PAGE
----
“Our Way” is a harsh and powerful mid-tempo track that is driven by Bolles abrasive drums and Crash’s snarling vocals. “We Must Bleed” is a fast and abrasive punk rock track highlighted by Crash’s vocals that says “We must bleed” and Smear’s distorted and abrasive guitar. “Media Blitz” is a powerful hardcore track that features a television background of someone talking with Crash singing about television in L.A. backed by Bolles’ drumming. “The Other Newest One” is a powerful rocking track led by Smear’s abrasive guitar and Crash’s sneering vocals. “Let’s Pretend” is a powerful hardcore track that is led by Bolles drumming and Smear’s guitar assault. “Dragon Lady” is another hardcore track that features fast bass from Lorna Doom and fast guitar solos from Smear. “The Slave” is a fast one-minute-and-nine-second track that is total hardcore with fast instrument tracks and snarling vocals from Crash. “Shut Down (Annihilation Man)” is a nine-minute-and-thirty-nine-second track that is driven by Doom’s bass and Smear’s guitar while Crash sings for about nine minutes which should’ve been shortened to about a few minutes but hearing repeated bass lines and guitar riffs can be very boring. Besides, only Television can do nine-minute punk jams really well. The Germs sucked at doing a nine-minute track.
After the release of “(GI)”, the Germs were now the most notorious band in the L.A. punk scene driven by Crash’s stage antics where he would cut himself onstage with a knife or sharp glass like Iggy Pop would used to do or do drugs and booze onstage. The band would be kicked out of many clubs at that time but would come back under the name “GI” meaning Germs Incognito. During the release of “(GI)”, the band released an EP for “What We Do Is Secret” that featured the powerful “Caught In My Eye” that features a New York Dolls guitar-like assault from Pat Smear and a Iggy Pop-snarl vocals from Crash. Also from that EP is a cover of the Chuck Berry classic “Round And Round” which is a great cover thanks to Smear’s guitar work that sounds like Chuck Berry doing punk rock himself. By late ’78 and early ’79, the Germs start to fall apart as they were gaining a huge following in L.A. and places where punk was popular.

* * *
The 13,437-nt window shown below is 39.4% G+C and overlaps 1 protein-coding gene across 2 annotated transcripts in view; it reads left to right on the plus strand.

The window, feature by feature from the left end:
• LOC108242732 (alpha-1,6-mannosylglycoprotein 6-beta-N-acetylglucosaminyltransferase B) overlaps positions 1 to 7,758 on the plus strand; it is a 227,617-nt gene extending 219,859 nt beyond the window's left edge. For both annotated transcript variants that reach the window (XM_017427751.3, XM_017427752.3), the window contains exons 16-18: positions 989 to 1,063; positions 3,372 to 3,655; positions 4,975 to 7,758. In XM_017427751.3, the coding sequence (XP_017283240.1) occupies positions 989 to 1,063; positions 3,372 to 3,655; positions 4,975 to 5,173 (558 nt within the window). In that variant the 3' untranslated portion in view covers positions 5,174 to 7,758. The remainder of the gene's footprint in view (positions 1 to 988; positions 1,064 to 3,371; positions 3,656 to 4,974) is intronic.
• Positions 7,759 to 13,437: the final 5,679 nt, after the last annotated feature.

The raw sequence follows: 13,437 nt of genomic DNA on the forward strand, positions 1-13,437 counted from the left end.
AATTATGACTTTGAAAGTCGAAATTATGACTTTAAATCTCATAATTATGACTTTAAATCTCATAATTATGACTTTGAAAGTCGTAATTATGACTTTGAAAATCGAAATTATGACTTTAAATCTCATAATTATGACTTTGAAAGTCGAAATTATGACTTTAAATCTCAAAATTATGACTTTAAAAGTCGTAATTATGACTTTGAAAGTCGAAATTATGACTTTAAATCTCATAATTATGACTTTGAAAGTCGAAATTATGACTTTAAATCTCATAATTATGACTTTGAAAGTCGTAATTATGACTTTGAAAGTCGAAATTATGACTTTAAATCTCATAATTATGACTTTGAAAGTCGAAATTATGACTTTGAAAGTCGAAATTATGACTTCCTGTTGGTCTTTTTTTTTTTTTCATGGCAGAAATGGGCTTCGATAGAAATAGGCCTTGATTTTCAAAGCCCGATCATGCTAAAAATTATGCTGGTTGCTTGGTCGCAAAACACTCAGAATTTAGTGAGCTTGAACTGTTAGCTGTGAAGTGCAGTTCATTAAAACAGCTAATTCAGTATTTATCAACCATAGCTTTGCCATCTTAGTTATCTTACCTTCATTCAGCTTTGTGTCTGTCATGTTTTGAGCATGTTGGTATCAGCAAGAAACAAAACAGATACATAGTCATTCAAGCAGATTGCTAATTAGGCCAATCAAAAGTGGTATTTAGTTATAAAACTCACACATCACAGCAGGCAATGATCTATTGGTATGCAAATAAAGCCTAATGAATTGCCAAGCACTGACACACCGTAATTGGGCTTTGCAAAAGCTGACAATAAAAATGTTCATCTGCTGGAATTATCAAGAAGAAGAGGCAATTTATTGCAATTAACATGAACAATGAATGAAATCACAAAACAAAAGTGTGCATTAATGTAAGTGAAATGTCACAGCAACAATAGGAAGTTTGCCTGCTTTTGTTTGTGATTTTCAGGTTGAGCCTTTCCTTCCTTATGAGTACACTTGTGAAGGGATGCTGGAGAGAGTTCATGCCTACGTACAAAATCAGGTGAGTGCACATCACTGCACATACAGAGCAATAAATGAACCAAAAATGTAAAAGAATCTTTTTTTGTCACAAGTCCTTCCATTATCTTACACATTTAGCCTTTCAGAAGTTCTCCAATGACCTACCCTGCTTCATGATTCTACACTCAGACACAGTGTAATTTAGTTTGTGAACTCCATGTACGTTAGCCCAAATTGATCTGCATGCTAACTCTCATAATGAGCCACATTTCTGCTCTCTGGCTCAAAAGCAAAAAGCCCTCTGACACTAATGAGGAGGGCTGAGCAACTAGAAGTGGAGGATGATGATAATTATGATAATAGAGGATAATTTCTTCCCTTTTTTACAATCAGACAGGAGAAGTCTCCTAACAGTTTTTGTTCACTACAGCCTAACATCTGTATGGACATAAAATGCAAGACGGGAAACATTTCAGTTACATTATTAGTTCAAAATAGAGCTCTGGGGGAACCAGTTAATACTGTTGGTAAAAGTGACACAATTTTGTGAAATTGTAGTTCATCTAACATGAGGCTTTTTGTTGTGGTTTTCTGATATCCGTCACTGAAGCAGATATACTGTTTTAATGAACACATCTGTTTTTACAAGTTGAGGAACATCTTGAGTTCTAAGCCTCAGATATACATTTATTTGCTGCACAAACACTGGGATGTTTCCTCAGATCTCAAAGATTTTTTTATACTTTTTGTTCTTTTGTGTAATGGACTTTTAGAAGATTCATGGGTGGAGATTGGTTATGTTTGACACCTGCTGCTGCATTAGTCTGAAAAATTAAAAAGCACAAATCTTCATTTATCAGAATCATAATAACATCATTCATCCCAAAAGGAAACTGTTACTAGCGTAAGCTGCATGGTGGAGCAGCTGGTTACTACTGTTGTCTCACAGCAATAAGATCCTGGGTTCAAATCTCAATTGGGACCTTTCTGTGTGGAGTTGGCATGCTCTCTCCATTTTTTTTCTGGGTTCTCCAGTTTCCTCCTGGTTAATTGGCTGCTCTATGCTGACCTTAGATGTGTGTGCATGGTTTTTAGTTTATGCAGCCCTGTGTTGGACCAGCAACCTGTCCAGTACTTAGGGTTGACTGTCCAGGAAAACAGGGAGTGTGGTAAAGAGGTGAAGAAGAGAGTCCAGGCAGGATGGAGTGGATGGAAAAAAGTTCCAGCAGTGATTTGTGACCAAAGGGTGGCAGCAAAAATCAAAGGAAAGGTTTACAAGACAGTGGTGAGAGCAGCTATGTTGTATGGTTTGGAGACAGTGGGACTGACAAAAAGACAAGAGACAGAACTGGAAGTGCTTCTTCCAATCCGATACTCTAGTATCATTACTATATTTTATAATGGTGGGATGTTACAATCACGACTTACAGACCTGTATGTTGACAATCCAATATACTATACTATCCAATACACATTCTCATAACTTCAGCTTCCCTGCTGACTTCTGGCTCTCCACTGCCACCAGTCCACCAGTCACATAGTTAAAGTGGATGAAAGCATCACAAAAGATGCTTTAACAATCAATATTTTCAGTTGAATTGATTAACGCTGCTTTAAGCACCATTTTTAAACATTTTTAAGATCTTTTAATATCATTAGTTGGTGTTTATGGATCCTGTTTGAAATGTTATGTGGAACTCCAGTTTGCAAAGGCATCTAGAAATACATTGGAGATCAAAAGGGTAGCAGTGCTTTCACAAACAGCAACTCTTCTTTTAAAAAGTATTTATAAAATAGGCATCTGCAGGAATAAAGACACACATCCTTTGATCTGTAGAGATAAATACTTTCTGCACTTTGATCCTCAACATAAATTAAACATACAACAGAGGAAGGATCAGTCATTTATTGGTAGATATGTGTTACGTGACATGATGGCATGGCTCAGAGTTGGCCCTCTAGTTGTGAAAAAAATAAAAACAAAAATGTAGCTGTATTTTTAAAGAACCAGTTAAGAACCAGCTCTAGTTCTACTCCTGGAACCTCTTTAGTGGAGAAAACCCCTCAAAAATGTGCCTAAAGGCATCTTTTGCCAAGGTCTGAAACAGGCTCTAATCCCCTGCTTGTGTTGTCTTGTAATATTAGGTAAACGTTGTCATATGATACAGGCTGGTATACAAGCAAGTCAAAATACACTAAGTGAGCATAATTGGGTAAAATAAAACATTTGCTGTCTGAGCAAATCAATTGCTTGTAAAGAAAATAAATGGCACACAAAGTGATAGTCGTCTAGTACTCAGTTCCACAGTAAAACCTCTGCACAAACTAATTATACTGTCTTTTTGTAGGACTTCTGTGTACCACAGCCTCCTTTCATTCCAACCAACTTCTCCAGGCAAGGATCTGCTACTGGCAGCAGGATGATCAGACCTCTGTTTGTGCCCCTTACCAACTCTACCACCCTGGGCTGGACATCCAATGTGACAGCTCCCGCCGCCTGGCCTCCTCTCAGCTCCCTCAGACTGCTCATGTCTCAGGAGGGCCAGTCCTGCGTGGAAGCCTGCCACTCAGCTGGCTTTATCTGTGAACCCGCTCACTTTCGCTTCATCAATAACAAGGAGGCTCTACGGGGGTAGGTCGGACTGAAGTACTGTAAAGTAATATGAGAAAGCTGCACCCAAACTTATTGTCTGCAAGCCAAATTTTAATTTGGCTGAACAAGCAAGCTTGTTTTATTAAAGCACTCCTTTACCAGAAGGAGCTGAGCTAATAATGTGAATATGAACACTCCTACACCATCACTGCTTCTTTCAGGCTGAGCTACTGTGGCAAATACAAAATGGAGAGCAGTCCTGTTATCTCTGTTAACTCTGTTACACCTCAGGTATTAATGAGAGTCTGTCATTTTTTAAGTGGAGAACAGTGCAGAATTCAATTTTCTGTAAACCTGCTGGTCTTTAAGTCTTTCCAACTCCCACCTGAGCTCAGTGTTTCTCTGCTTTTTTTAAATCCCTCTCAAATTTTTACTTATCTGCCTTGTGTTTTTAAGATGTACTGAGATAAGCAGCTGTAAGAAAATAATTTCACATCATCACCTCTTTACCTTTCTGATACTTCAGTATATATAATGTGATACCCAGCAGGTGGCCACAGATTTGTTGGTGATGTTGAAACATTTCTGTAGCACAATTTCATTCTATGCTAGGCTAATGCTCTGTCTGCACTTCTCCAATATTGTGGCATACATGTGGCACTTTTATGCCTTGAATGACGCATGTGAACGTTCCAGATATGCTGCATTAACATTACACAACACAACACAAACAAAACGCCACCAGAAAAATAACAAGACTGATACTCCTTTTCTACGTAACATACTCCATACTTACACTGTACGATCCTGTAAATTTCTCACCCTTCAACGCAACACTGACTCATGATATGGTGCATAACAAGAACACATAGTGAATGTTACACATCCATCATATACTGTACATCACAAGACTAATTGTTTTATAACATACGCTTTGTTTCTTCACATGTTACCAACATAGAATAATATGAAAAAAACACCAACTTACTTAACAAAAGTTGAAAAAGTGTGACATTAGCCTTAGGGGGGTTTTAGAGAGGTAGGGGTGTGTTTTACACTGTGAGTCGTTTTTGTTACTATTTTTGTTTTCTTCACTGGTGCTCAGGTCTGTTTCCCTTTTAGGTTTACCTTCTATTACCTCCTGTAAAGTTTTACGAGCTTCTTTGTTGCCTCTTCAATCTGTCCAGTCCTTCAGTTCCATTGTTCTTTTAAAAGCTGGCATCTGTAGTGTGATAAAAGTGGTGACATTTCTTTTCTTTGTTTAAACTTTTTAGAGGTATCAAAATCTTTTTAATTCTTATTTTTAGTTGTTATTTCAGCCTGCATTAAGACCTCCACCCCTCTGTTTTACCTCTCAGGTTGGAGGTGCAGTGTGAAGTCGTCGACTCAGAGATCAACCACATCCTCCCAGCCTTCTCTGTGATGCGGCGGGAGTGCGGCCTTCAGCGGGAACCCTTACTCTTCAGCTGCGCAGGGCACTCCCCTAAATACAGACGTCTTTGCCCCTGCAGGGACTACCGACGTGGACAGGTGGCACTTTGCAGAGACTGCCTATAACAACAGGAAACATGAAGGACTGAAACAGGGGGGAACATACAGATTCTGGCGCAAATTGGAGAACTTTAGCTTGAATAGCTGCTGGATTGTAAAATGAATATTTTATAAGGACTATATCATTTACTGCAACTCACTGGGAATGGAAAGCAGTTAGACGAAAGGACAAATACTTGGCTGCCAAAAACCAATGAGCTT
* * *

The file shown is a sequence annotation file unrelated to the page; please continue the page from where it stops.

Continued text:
In 1979, the Germs were approached to do music for the controversial gay film “Cruising” starring Al Pacino. Produced by the legendary Jack Nitzsche, the tracks the Germs made for “Cruising” still gave the band their punk edge but many of the music recorded for the film never made it to the soundtrack except the hardcore-thrash punk song “Lions Share” which is a powerful hardcore punk song. The rest of the songs produced by Jack Nitzsche are some of the best songs the Germs have made. “My Tunnel” is a powerful hardcore punk track driven by Smear’s guitar and Crash’s vocals. “Throw It Away” is another powerful punk track that is driven by Bolles’ drum tracks and Crash’s snarling vocals. “Not All Right” is a powerful hardcore track that is driven by Smear’s fast guitar and Crash’s vocals that starts to get on your nerves since he just snarls most of the time. “Now I Hear Laughter” is a bass-driven track highlighted by Doom’s bass hooks and Bolles powerful drum tracks. “Going Down” is a powerful punk track dominated by Crash’s vocals along with Smear’s guitar and Bolles’ drum tracks.
After the sessions for the “Cruising” soundtrack, things start to fall apart for the Germs. In 1980, Bolles and Doom quit the band and on December of ’80, the Germs played their final gig at the Starwood in Los Angeles. Less than a week later, Darby Crash like his hero Sid Vicious died of a heroin overdose and then on December 7, 1980 (one day before John Lennon died), his body was found in an L.A. apartment. His death was a blow to the L.A. punk community and they hailed Darby a martyr. (In all honesty, Darby Crash was no martyr. Sure he gave the punk community in L.A. some attention and was a wild singer but he died like an *sshole and he was a just a punk kid from L.A. I’m sorry but it’s true, he may have put himself in history for his contributions to punk but he shouldn’t be remembered for shooting himself up full of smack.) After his death, the Germs music continued to influence bands including Jane’s Addiction, Red Hot Chili Peppers, and Nirvana. Pat Smear meanwhile, came back to the limelight where he served as an auxiliary guitarist for Nirvana on their ’93 tour and then played in Dave Grohl’s post-Nirvana band the Foo Fighters for a few years. He is now a record producer in Los Angeles.
The Germs “Germs (MIA)-The Complete Anthology” is a must-have for any fan of punk rock especially hardcore. Though the band’s career was brief, they helped pave the way for the underground music of Los Angeles in the 80s and 90s. Any fan of punk rock must have this record for historical background on punk rock and it is an essential collection for true punk fans. For some dirty, L.A., silly hardcore punk at its best, pick up the Germs.